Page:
Are you replacing pay TV with Internet options?

With other options such as Hulu and Amazon Prime giving customers the ability to stream on-demand, do we care about paying for cable TV anymore? Last year we reported that 20% of Netflix streaming customers have already cut the cord and the number is expected to grow and today we told you that ABC is making it more difficult to stream shows from their website.

Back in 2010, we asked a simple question: Are you replacing cable TV with Internet options? Back then, 25% of respondents said that they had already cut the cord, although the sample size was relatively small. We've even seen threads in our own forums discussing the pros/cons of making the switch. It's now 2014, and we want to know how the numbers have changed. Let us know how (if?) you consume regular television, movies, and sports, and provide some tips for those who may be considering the switch but are still too timid.

Poll

Do you still use pay TV services?

Report a problem with article
Previous Story

Report: PS4 outsold Xbox One during 2013 in UK

Next Story

Apple denies involvement in NSA eavesdropping on iPhone users

59 Comments

Commenting is disabled on this article.

I have never payed for TV and have always just used the local Over the Air channels and Netflix, Hulu and more recently Amazon Prime Instant Video.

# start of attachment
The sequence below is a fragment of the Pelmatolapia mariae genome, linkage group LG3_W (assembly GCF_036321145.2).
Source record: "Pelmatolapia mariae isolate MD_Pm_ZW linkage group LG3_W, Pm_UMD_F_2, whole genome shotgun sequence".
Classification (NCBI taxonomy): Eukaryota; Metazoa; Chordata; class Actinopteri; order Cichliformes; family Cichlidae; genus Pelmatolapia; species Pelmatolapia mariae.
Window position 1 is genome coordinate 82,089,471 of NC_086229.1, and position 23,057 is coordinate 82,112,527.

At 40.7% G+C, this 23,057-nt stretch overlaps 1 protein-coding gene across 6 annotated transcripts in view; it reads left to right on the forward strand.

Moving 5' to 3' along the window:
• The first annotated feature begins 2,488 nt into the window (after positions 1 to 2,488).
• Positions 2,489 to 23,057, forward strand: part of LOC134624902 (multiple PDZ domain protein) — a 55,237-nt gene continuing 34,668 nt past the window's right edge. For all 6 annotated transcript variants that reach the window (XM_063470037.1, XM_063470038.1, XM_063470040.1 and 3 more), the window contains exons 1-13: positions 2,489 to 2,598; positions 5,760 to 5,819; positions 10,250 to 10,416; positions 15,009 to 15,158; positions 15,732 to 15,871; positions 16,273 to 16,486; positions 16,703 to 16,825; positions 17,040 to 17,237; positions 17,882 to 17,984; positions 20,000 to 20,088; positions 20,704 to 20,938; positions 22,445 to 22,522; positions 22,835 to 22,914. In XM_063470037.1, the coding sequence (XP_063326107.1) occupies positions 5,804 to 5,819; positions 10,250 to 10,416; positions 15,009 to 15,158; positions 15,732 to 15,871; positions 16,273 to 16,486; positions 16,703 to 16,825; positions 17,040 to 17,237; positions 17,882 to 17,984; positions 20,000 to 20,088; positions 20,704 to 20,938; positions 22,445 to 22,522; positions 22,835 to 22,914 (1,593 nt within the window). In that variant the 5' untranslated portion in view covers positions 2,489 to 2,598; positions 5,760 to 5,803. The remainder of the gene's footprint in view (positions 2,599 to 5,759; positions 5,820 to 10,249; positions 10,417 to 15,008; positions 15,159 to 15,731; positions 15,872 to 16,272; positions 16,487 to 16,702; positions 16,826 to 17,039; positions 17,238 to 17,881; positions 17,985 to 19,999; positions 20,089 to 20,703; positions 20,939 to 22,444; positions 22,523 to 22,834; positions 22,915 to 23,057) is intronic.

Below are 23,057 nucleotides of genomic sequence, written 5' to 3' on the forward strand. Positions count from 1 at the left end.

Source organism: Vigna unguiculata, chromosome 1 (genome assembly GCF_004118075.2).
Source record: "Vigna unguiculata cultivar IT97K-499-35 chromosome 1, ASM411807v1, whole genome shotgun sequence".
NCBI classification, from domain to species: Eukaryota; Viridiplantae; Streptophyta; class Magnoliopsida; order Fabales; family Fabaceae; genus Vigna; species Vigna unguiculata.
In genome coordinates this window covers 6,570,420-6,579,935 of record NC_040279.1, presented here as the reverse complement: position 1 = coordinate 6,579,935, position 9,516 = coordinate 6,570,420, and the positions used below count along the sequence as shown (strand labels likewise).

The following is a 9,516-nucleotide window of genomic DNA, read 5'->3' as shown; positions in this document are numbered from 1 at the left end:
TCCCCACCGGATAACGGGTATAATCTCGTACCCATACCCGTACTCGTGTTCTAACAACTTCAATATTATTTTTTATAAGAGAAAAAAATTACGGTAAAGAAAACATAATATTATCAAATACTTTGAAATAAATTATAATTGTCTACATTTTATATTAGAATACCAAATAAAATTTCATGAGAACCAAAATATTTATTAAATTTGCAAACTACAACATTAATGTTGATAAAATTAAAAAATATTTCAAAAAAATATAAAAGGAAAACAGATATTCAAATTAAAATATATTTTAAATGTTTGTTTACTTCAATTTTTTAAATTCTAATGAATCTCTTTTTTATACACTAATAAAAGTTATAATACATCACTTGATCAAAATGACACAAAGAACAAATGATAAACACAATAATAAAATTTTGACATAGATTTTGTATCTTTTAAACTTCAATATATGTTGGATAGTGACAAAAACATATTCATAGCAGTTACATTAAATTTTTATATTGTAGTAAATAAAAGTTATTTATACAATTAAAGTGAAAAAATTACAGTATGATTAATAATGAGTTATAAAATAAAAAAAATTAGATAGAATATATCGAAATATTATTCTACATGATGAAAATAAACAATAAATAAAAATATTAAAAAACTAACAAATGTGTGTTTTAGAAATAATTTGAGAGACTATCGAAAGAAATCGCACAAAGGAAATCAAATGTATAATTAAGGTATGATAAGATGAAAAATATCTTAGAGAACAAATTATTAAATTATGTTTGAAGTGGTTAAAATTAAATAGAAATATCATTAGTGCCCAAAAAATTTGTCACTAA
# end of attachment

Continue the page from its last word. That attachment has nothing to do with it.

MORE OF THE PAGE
I recently cut cable but used to PVR and commercial strip it. Now I use mainly streaming, and archive it in case it will disappear, although I PVR atsc and free to air shows and strip the commercials because it's usually higher quality or they aren't available on streaming. I also trade shows with friends who do the same.

For those americans that aren't already aware you can get NFL, NHL, NBA and other sports in an online subscription (HD streaming) via their website or an app, no need to have a cable subscription for most popular sports now.

Youview in the uk (free to air channels inc HD via iptv) is a great way of watching tv and will hopefully will be getting more pay tv channels added next year to compete with sky and virgin (pretty much the only 2 tv subscription companies). You can get 2nd hand youview boxes for £60 off ebay with a 320gb hdd, much cheaper than freeview hd and no aerial needed, just decent broadband speed.

Just have basic cable for local channels and even then only watch in the morning for news and for live sports. I'd cut the tv cord if I could get decent reception, but unfortunately I can't get OTA.

internet video drives me nuts, WAY too many ads... why should I have to watch a 30 second commercial for a 20 second video clip just to watch another 30 second commercial before another short clip?..... They seem to find ways to inject ad's way more into internet video streams then tv could ever handle...

and OTA sucks since we went 100% digital broadcast, where I am at we use to get 15+ local channels via analog, when they went digital broadcast the signals got weaker and I get a whole 1 now

Been cable free for over 3½ years and I'm doing just fine. Especially considering the fact that I now have Google Fiber and download speeds are now a non-factor, it's alllllll good.

The ONLY thing I miss is sports, particularly the NBA. I still use an HD antenna for local channels, but the NBA is poorly represented there (remember NBA on NBC? *sadface*).